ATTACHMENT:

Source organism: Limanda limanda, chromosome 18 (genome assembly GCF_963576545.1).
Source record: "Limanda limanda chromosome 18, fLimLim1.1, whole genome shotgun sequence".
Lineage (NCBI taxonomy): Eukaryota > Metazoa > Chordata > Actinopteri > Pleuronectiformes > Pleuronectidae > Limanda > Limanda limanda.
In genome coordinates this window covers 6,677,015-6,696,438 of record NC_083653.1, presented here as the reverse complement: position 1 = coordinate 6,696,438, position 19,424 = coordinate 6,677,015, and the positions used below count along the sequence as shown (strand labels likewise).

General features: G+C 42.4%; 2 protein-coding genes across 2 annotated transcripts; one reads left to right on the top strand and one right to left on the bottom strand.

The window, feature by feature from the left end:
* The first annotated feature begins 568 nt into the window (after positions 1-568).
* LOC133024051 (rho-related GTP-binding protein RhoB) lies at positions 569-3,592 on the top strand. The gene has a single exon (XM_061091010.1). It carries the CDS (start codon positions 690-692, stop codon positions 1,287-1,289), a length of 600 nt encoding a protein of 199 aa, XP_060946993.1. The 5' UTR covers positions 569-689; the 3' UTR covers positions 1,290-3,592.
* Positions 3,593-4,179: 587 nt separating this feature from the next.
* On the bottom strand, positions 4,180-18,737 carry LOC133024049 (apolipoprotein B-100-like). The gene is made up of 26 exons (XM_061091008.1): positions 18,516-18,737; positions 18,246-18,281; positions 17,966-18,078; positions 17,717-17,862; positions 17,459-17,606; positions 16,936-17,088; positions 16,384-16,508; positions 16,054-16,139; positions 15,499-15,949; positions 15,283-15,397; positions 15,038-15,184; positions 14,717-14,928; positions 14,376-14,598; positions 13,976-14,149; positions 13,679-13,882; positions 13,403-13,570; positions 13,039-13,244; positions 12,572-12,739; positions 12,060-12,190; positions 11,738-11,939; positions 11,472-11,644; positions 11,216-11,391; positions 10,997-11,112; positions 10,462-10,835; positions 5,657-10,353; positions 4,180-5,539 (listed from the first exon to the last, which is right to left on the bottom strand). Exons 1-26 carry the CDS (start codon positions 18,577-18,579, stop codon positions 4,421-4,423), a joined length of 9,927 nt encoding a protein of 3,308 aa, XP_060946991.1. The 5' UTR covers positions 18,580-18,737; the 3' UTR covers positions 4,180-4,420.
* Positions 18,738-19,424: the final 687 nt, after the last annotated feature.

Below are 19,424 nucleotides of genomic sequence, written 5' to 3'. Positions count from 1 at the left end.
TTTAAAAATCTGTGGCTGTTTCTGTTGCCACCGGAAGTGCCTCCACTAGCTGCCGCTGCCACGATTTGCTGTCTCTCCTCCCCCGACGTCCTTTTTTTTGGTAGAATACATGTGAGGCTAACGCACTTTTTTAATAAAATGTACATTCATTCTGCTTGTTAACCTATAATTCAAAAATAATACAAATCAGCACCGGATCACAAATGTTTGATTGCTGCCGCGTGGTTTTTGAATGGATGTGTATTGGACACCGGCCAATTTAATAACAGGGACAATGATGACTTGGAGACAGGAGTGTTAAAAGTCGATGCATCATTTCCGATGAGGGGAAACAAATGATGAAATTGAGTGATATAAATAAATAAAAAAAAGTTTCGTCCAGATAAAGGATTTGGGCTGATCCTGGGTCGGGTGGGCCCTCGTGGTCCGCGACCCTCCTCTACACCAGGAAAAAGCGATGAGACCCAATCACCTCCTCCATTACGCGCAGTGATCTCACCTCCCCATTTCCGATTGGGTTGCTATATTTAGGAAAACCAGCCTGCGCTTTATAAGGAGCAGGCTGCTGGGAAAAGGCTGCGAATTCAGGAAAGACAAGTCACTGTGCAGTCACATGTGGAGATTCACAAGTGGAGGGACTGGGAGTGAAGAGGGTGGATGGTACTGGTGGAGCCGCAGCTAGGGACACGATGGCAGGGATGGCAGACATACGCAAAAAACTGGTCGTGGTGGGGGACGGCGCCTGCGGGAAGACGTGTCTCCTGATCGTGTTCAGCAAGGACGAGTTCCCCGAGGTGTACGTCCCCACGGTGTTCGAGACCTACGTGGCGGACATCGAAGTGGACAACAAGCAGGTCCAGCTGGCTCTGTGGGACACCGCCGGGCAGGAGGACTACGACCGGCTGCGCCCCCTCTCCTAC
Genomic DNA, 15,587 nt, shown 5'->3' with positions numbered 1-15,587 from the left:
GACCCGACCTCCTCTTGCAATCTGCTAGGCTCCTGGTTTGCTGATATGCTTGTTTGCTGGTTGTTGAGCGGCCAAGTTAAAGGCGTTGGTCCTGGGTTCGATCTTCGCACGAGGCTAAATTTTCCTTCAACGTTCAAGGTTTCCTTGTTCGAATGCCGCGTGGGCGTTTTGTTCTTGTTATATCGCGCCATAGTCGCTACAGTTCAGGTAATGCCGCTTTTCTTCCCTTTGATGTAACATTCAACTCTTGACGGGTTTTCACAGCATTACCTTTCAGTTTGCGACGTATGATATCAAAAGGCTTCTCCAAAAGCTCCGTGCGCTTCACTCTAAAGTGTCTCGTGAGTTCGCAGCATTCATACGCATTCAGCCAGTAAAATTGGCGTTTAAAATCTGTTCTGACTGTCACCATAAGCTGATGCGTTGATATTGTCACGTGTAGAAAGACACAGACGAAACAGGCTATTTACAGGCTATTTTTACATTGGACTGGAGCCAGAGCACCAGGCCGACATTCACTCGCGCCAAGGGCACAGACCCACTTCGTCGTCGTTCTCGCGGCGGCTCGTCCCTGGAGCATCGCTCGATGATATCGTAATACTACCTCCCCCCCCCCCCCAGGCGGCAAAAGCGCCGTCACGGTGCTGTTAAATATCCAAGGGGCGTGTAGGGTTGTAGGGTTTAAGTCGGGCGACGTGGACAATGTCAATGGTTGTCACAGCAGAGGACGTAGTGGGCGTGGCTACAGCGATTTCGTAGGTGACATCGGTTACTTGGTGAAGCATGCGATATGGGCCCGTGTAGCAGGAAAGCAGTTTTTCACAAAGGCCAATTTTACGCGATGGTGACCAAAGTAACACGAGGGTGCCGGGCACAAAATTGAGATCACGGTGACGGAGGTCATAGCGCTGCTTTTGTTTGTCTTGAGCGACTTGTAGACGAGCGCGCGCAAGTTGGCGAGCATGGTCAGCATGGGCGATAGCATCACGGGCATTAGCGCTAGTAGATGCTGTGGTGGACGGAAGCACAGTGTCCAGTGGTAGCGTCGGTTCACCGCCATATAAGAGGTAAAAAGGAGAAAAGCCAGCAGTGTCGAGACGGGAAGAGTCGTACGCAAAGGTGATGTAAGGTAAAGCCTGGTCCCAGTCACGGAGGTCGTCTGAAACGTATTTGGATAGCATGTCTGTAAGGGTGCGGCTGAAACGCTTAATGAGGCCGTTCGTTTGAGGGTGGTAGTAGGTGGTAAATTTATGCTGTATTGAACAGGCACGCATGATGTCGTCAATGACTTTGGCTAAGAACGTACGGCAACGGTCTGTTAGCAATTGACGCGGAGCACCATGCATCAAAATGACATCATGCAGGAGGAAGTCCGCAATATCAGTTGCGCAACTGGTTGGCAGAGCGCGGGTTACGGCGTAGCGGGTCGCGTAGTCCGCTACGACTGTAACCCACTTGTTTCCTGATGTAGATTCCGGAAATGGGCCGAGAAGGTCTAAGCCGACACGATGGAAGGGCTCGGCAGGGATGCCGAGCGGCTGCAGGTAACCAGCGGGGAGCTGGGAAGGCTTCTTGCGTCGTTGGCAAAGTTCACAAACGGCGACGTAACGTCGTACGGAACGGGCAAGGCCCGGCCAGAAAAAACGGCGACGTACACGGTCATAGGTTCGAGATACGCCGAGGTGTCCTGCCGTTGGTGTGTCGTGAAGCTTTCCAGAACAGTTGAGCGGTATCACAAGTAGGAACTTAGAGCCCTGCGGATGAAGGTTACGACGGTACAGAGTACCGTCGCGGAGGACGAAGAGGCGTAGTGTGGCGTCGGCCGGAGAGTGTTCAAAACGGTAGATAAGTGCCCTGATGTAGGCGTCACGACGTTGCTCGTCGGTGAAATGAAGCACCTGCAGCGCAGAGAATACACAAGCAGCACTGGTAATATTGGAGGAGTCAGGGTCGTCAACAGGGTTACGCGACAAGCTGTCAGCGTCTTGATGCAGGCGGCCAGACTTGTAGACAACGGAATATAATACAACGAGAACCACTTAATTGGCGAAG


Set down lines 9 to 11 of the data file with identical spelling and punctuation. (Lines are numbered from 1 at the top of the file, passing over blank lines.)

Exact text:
* Positions 3,593-4,179: 587 nt separating this feature from the next.
* On the bottom strand, positions 4,180-18,737 carry LOC133024049 (apolipoprotein B-100-like). The gene is made up of 26 exons (XM_061091008.1): positions 18,516-18,737; positions 18,246-18,281; positions 17,966-18,078; positions 17,717-17,862; positions 17,459-17,606; positions 16,936-17,088; positions 16,384-16,508; positions 16,054-16,139; positions 15,499-15,949; positions 15,283-15,397; positions 15,038-15,184; positions 14,717-14,928; positions 14,376-14,598; positions 13,976-14,149; positions 13,679-13,882; positions 13,403-13,570; positions 13,039-13,244; positions 12,572-12,739; positions 12,060-12,190; positions 11,738-11,939; positions 11,472-11,644; positions 11,216-11,391; positions 10,997-11,112; positions 10,462-10,835; positions 5,657-10,353; positions 4,180-5,539 (listed from the first exon to the last, which is right to left on the bottom strand). Exons 1-26 carry the CDS (start codon positions 18,577-18,579, stop codon positions 4,421-4,423), a joined length of 9,927 nt encoding a protein of 3,308 aa, XP_060946991.1. The 5' UTR covers positions 18,580-18,737; the 3' UTR covers positions 4,180-4,420.
* Positions 18,738-19,424: the final 687 nt, after the last annotated feature.